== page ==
Kenya plans to ban them and Uruguay plans to tax them.
But Australians continue to receive free plastic shopping bags almost everywhere they shop.
Australia's packaging spend is among the highest in the world per capita.
It's good news for packaging giant Amcor, which points out that packaging spend accelerates as wealth increases.
But it's terrible news for waterways and landfill.
And there's been no attempted clampdown since former federal environment minister Peter Garrett sought to ban them a decade ago but was held back by the states.
But now one Australian retailer is calling for plastic shopping bags to be banned.
German discounter Aldi has never given away plastic bags to shoppers since opening its first store in Australia in 2001 and says it "supports a complete ban on single-use plastic bags".
"At Aldi, we believe it makes good business sense to protect and promote the environment in all aspects of our business," it said.
Aldi customers have to pay 15¢ for one plastic bag, or buy a fabric bag for 99¢ or a cooler bag for $2.49. Aldi did not give details on how many plastic bags it estimated it had saved through its policy, or how many plastic bags it had sold to customers.
Rivals Woolworths and Coles also sell fabric and cooler bags but do not charge customers for plastic bags. Coles has recycling bins in its stores for customers to drop off plastic bags.
A spokesman for Woolworths said "we know our customers appreciate the convenience that plastic bags offer" and it complied with state and territory legislation with regards to shopping bags.
Coles said it supported "voluntary options on single-use, lightweight plastic bags because our customers have told us they would like to make an informed choice".
"Should further bans be put in place, Coles would look for these to be applied to all retailers so there is a level playing field and a consistent approach to what is operating elsewhere."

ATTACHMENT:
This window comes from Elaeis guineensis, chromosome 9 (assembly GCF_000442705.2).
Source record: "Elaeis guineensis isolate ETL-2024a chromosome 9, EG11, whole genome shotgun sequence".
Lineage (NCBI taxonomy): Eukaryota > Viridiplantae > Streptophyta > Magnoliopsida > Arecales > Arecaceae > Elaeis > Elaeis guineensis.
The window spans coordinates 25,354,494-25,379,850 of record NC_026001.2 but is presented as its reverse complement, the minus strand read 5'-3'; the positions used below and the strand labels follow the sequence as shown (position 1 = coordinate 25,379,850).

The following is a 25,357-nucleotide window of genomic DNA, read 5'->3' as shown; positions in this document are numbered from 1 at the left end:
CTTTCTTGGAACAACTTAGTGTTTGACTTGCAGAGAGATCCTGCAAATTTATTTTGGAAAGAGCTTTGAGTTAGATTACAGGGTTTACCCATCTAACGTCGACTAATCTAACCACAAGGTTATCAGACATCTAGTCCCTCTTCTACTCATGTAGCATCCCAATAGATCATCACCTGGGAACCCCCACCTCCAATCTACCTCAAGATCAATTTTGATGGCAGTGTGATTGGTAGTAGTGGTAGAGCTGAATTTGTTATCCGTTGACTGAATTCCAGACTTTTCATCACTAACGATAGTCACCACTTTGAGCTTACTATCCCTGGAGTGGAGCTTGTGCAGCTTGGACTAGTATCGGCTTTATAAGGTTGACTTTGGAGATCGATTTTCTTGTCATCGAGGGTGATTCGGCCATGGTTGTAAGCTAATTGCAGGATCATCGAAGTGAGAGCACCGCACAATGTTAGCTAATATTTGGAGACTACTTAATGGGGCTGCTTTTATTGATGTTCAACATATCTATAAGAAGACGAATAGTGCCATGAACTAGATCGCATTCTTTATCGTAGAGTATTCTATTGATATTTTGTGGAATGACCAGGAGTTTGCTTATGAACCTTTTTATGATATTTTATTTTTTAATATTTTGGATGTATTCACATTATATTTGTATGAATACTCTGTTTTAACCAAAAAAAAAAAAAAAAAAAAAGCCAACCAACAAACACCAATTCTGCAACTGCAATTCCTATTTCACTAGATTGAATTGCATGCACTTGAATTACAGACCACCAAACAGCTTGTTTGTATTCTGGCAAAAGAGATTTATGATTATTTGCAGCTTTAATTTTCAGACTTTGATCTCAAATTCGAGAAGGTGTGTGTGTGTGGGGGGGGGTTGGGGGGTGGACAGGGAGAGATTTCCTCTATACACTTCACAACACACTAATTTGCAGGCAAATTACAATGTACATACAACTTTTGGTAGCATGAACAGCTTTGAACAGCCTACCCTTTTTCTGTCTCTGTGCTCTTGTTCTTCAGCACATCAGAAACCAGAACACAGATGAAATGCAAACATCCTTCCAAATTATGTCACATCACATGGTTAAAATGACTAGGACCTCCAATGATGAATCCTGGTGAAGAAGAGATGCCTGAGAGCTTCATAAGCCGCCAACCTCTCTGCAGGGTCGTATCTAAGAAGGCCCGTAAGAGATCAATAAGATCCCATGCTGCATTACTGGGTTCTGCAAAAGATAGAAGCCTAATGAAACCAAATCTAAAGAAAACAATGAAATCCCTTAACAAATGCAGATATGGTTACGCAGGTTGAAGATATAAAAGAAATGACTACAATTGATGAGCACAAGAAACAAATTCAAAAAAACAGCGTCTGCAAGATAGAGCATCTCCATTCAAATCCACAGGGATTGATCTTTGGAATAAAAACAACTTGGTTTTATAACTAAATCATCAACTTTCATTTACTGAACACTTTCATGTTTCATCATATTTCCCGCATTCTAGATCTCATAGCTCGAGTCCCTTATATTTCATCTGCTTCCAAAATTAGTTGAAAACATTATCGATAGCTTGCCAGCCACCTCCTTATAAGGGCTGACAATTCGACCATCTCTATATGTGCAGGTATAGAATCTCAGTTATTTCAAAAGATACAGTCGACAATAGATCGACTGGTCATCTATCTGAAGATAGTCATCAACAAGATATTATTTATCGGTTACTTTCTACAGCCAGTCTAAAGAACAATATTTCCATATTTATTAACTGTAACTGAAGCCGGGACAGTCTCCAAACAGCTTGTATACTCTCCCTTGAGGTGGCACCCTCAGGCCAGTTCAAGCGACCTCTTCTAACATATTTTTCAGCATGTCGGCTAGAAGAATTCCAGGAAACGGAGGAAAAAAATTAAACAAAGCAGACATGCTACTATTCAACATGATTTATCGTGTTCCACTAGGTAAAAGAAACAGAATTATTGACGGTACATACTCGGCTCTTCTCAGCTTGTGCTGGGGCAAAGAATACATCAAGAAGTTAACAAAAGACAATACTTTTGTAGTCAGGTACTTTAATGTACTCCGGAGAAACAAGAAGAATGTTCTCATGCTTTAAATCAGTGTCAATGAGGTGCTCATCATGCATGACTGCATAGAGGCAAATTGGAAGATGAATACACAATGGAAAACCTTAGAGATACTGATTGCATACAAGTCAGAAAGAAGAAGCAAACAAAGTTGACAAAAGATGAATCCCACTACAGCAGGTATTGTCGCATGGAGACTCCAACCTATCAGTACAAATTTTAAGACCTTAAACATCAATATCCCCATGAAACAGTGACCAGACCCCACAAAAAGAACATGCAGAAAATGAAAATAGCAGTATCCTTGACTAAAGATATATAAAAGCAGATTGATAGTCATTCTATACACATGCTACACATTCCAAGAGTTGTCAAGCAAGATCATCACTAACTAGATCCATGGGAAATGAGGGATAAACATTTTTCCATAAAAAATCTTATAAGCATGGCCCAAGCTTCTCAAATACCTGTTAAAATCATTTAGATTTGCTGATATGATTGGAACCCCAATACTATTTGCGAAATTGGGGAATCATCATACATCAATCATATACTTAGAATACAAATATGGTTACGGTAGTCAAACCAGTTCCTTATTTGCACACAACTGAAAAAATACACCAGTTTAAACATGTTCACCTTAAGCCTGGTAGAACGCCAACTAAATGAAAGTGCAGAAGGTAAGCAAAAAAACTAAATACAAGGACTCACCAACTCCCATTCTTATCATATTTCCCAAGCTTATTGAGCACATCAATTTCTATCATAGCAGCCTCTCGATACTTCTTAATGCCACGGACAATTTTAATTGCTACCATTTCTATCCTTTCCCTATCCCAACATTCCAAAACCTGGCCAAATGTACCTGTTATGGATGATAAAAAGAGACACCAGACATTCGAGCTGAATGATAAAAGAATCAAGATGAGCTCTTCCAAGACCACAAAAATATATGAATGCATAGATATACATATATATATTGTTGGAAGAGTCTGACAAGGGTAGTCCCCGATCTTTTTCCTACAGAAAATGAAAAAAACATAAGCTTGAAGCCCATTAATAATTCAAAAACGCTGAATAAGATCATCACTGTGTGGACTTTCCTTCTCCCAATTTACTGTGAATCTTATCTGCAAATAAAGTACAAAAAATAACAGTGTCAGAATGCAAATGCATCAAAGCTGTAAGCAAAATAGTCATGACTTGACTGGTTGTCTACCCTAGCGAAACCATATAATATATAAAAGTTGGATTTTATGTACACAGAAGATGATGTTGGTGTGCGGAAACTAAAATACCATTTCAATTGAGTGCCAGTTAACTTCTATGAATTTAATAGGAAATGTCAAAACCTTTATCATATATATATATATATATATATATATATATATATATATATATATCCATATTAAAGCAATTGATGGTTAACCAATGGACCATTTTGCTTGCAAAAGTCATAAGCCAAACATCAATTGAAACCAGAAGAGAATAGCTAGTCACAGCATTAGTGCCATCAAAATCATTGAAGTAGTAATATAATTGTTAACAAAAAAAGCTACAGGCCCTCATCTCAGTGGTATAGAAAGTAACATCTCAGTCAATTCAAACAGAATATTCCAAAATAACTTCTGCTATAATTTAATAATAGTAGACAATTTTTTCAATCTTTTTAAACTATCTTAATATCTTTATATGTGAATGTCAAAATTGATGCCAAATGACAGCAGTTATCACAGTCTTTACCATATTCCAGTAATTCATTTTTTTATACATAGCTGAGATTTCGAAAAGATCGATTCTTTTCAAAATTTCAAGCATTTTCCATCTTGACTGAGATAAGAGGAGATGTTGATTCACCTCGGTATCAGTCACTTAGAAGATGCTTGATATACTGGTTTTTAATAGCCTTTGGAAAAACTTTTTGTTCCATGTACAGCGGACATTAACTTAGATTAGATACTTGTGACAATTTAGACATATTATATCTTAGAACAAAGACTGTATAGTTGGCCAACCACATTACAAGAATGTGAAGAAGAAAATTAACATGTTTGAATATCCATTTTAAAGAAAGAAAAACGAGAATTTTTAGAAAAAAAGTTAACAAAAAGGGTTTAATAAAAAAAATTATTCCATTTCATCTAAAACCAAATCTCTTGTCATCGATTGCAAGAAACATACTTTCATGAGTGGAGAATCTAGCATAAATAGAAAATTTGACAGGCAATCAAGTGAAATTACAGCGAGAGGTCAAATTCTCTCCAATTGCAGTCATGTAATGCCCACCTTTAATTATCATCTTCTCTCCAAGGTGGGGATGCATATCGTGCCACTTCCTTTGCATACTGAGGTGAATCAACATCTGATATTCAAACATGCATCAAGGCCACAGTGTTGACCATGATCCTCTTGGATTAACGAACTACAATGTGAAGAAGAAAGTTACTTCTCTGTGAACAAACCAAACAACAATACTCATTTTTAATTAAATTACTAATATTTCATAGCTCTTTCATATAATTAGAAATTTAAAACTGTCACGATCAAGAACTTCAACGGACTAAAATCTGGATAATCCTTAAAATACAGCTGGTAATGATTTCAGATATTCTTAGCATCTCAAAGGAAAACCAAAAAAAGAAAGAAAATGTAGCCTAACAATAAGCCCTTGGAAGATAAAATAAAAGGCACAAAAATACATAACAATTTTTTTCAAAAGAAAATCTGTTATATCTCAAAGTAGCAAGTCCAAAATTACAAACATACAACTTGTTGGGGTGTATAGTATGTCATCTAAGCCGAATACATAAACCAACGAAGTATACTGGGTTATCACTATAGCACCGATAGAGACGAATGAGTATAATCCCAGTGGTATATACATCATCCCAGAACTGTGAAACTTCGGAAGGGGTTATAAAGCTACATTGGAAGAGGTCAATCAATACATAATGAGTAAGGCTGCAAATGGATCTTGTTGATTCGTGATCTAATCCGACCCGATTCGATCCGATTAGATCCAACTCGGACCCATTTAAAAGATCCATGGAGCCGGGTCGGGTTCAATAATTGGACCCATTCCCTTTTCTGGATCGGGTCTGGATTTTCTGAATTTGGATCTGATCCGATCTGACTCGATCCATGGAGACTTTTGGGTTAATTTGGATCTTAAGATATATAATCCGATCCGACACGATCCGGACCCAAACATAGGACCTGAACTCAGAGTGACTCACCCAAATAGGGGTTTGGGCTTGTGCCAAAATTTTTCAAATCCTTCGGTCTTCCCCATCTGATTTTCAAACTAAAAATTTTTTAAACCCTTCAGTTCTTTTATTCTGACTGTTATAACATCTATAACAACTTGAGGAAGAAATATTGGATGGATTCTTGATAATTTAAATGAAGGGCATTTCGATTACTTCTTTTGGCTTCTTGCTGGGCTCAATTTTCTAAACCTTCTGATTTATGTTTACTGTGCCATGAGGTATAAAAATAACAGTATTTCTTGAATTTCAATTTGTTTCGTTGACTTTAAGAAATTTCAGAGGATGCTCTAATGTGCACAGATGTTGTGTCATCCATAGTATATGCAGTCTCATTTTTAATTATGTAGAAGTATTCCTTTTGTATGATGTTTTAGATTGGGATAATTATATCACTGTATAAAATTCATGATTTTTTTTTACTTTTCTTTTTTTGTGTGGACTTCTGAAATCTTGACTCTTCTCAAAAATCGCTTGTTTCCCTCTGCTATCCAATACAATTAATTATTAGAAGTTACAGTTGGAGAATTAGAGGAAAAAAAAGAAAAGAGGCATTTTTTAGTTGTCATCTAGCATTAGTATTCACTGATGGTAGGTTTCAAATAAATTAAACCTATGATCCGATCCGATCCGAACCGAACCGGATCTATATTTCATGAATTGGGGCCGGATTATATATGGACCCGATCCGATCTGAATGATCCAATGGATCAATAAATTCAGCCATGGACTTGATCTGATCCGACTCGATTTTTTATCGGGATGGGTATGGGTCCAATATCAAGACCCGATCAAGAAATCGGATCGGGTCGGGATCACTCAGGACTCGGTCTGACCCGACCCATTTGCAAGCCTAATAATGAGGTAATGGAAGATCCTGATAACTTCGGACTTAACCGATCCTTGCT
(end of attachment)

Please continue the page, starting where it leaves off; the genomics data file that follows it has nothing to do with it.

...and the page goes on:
Other Wesfarmers-owned retailers, Bunnings and Officeworks, do not supply plastic bags.
According to UN Environment, the world today is producing 20 times more plastic than in the 1960s.
"Each year, more than 8 million tonnes of plastic ends up in the oceans, wreaking havoc on marine wildlife, fisheries and tourism, and costing at least $US8 billion in damage to marine ecosystems. Up to 80 per cent of all litter in our oceans is made of plastic," it said.
Belgium, Costa Rica, France, Grenada, Indonesia, Norway, Panama, Saint Lucia, Sierra Leone and Uruguay have joined UNEP's campaign against ocean plastic.
Green group Planet Ark said Australian businesses generated more than 12.5 million tonnes of waste, with 46 per cent of that going to landfill.
Retailers could reduce their waste by using a compactor to compress cardboard and a baler to compress plastic, it said.
Paul Foley, who helped Aldi set up in Australia, said Aldi charged for plastic shopping bags worldwide.
"The message has always been a clear one: there is no such thing as a "free bag". It's in the prices somewhere," he said.
"Secondly, but incidentally, the Aldi (and discount rival Lidl) policy has become a green policy as plastic is becoming the world's enemy, as it never actually decomposes, it just breaks into smaller and smaller pieces and pollutes."